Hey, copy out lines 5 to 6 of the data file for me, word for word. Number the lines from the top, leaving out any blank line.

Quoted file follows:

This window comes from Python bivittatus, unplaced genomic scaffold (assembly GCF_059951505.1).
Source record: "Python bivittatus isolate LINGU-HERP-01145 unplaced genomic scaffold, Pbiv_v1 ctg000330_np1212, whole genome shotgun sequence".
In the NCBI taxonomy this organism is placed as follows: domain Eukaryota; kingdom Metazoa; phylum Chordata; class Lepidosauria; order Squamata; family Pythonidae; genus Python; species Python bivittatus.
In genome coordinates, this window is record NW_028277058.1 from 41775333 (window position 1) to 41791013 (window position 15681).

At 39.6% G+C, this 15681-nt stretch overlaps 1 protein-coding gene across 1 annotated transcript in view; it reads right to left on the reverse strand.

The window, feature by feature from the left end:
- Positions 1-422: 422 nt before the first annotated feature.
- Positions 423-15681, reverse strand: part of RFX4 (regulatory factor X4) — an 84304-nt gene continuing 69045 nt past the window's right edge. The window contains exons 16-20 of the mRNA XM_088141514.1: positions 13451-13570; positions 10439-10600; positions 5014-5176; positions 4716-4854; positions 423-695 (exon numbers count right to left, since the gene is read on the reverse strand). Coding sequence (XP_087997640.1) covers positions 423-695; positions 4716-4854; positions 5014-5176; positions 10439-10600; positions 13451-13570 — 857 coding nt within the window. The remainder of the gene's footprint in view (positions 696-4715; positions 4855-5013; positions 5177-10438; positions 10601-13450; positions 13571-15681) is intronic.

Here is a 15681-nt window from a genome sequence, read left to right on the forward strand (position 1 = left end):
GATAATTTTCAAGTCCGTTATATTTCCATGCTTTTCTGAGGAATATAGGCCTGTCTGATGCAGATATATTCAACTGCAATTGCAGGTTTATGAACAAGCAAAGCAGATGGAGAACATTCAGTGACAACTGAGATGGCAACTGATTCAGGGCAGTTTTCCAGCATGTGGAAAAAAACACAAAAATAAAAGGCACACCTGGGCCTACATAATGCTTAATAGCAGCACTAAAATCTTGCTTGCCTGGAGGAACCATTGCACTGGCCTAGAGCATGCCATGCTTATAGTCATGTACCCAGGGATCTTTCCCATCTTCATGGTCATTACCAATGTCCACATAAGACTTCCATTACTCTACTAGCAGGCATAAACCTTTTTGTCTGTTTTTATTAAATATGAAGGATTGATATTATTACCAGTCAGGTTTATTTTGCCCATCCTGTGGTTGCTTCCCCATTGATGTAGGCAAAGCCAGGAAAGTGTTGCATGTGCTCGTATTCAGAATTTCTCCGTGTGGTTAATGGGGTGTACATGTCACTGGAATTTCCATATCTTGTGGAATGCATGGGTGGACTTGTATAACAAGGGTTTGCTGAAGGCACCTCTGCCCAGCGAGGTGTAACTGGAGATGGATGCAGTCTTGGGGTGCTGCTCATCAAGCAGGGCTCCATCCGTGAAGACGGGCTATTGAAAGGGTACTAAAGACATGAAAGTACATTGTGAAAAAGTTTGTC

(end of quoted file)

At 39.6% G+C, this 15681-nt stretch overlaps 1 protein-coding gene across 1 annotated transcript in view; it reads right to left on the reverse strand.

The window, feature by feature from the left end: